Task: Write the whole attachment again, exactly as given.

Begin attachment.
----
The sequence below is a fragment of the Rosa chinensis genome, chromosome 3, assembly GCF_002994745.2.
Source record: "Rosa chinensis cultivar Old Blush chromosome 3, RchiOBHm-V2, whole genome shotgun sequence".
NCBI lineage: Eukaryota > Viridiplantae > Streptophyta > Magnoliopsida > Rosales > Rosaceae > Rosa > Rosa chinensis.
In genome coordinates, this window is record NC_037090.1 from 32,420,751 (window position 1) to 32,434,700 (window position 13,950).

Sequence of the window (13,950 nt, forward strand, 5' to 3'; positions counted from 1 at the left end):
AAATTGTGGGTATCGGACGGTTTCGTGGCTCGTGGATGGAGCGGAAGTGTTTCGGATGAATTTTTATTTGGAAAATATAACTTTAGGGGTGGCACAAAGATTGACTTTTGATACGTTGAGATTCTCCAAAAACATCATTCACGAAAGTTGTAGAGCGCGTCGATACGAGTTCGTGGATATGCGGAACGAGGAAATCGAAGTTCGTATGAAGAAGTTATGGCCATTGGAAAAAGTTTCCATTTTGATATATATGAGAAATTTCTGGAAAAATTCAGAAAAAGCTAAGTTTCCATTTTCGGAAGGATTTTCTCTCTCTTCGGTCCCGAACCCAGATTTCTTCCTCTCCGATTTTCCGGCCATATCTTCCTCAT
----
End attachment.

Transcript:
The sequence below is a fragment of the Rosa chinensis genome, chromosome 3, assembly GCF_002994745.2.
Source record: "Rosa chinensis cultivar Old Blush chromosome 3, RchiOBHm-V2, whole genome shotgun sequence".
NCBI lineage: Eukaryota > Viridiplantae > Streptophyta > Magnoliopsida > Rosales > Rosaceae > Rosa > Rosa chinensis.
In genome coordinates, this window is record NC_037090.1 from 32,420,751 (window position 1) to 32,434,700 (window position 13,950).

Sequence of the window (13,950 nt, forward strand, 5' to 3'; positions counted from 1 at the left end):
AAATTGTGGGTATCGGACGGTTTCGTGGCTCGTGGATGGAGCGGAAGTGTTTCGGATGAATTTTTATTTGGAAAATATAACTTTAGGGGTGGCACAAAGATTGACTTTTGATACGTTGAGATTCTCCAAAAACATCATTCACGAAAGTTGTAGAGCGCGTCGATACGAGTTCGTGGATATGCGGAACGAGGAAATCGAAGTTCGTATGAAGAAGTTATGGCCATTGGAAAAAGTTTCCATTTTGATATATATGAGAAATTTCTGGAAAAATTCAGAAAAAGCTAAGTTTCCATTTTCGGAAGGATTTTCTCTCTCTTCGGTCCCGAACCCAGATTTCTTCCTCTCCGATTTTCCGGCCATATCTTCCTCAT